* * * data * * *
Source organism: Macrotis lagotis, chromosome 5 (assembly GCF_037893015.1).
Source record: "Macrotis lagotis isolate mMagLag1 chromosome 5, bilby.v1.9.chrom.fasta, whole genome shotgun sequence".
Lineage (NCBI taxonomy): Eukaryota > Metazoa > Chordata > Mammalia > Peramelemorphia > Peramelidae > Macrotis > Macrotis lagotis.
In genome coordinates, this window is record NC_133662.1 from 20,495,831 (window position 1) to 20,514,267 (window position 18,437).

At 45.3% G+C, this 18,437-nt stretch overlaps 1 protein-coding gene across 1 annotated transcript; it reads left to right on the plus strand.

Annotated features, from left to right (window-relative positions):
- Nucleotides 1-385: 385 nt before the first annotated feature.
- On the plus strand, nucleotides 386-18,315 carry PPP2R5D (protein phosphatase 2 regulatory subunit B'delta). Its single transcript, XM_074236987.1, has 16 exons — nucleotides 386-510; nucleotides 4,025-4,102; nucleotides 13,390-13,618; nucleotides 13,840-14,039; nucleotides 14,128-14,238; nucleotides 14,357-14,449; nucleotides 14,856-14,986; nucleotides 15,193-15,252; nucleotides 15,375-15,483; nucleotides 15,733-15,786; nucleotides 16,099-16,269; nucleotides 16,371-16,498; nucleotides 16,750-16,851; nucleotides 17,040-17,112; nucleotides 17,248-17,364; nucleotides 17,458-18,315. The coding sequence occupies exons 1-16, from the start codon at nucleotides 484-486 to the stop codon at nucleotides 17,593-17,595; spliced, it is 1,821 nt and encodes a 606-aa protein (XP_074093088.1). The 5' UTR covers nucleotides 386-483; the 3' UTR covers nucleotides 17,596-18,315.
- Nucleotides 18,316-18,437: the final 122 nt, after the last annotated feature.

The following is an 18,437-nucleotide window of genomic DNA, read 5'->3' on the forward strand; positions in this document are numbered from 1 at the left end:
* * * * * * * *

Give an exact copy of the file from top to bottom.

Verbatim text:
Source organism: Macrotis lagotis, chromosome 5 (assembly GCF_037893015.1).
Source record: "Macrotis lagotis isolate mMagLag1 chromosome 5, bilby.v1.9.chrom.fasta, whole genome shotgun sequence".
Lineage (NCBI taxonomy): Eukaryota > Metazoa > Chordata > Mammalia > Peramelemorphia > Peramelidae > Macrotis > Macrotis lagotis.
In genome coordinates, this window is record NC_133662.1 from 20,495,831 (window position 1) to 20,514,267 (window position 18,437).

At 45.3% G+C, this 18,437-nt stretch overlaps 1 protein-coding gene across 1 annotated transcript; it reads left to right on the plus strand.

Annotated features, from left to right (window-relative positions):
- Nucleotides 1-385: 385 nt before the first annotated feature.
- On the plus strand, nucleotides 386-18,315 carry PPP2R5D (protein phosphatase 2 regulatory subunit B'delta). Its single transcript, XM_074236987.1, has 16 exons — nucleotides 386-510; nucleotides 4,025-4,102; nucleotides 13,390-13,618; nucleotides 13,840-14,039; nucleotides 14,128-14,238; nucleotides 14,357-14,449; nucleotides 14,856-14,986; nucleotides 15,193-15,252; nucleotides 15,375-15,483; nucleotides 15,733-15,786; nucleotides 16,099-16,269; nucleotides 16,371-16,498; nucleotides 16,750-16,851; nucleotides 17,040-17,112; nucleotides 17,248-17,364; nucleotides 17,458-18,315. The coding sequence occupies exons 1-16, from the start codon at nucleotides 484-486 to the stop codon at nucleotides 17,593-17,595; spliced, it is 1,821 nt and encodes a 606-aa protein (XP_074093088.1). The 5' UTR covers nucleotides 386-483; the 3' UTR covers nucleotides 17,596-18,315.
- Nucleotides 18,316-18,437: the final 122 nt, after the last annotated feature.

The following is an 18,437-nucleotide window of genomic DNA, read 5'->3' on the forward strand; positions in this document are numbered from 1 at the left end: